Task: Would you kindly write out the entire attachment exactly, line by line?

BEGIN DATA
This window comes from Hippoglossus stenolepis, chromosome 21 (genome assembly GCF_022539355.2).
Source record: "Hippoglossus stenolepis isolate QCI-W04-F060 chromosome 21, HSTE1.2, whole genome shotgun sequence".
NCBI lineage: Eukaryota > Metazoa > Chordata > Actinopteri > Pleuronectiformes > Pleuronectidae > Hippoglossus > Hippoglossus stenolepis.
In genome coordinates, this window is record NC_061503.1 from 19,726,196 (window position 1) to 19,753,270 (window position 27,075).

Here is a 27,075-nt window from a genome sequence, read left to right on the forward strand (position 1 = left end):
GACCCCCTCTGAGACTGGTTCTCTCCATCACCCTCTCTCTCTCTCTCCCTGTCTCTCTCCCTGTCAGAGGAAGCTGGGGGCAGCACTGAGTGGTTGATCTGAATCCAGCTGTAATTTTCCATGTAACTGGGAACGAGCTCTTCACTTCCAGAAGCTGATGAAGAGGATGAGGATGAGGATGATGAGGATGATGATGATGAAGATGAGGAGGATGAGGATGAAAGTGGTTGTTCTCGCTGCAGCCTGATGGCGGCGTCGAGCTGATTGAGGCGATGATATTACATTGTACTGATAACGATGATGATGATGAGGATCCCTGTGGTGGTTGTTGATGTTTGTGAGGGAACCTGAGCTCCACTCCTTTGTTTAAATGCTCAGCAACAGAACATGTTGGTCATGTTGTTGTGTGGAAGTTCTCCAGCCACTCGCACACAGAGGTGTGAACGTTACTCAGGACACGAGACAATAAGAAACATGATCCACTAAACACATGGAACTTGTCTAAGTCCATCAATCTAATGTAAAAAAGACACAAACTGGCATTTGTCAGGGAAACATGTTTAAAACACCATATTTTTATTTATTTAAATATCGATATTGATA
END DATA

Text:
This window comes from Hippoglossus stenolepis, chromosome 21 (genome assembly GCF_022539355.2).
Source record: "Hippoglossus stenolepis isolate QCI-W04-F060 chromosome 21, HSTE1.2, whole genome shotgun sequence".
NCBI lineage: Eukaryota > Metazoa > Chordata > Actinopteri > Pleuronectiformes > Pleuronectidae > Hippoglossus > Hippoglossus stenolepis.
In genome coordinates, this window is record NC_061503.1 from 19,726,196 (window position 1) to 19,753,270 (window position 27,075).

Here is a 27,075-nt window from a genome sequence, read left to right on the forward strand (position 1 = left end):
GACCCCCTCTGAGACTGGTTCTCTCCATCACCCTCTCTCTCTCTCTCCCTGTCTCTCTCCCTGTCAGAGGAAGCTGGGGGCAGCACTGAGTGGTTGATCTGAATCCAGCTGTAATTTTCCATGTAACTGGGAACGAGCTCTTCACTTCCAGAAGCTGATGAAGAGGATGAGGATGAGGATGATGAGGATGATGATGATGAAGATGAGGAGGATGAGGATGAAAGTGGTTGTTCTCGCTGCAGCCTGATGGCGGCGTCGAGCTGATTGAGGCGATGATATTACATTGTACTGATAACGATGATGATGATGAGGATCCCTGTGGTGGTTGTTGATGTTTGTGAGGGAACCTGAGCTCCACTCCTTTGTTTAAATGCTCAGCAACAGAACATGTTGGTCATGTTGTTGTGTGGAAGTTCTCCAGCCACTCGCACACAGAGGTGTGAACGTTACTCAGGACACGAGACAATAAGAAACATGATCCACTAAACACATGGAACTTGTCTAAGTCCATCAATCTAATGTAAAAAAGACACAAACTGGCATTTGTCAGGGAAACATGTTTAAAACACCATATTTTTATTTATTTAAATATCGATATTGATA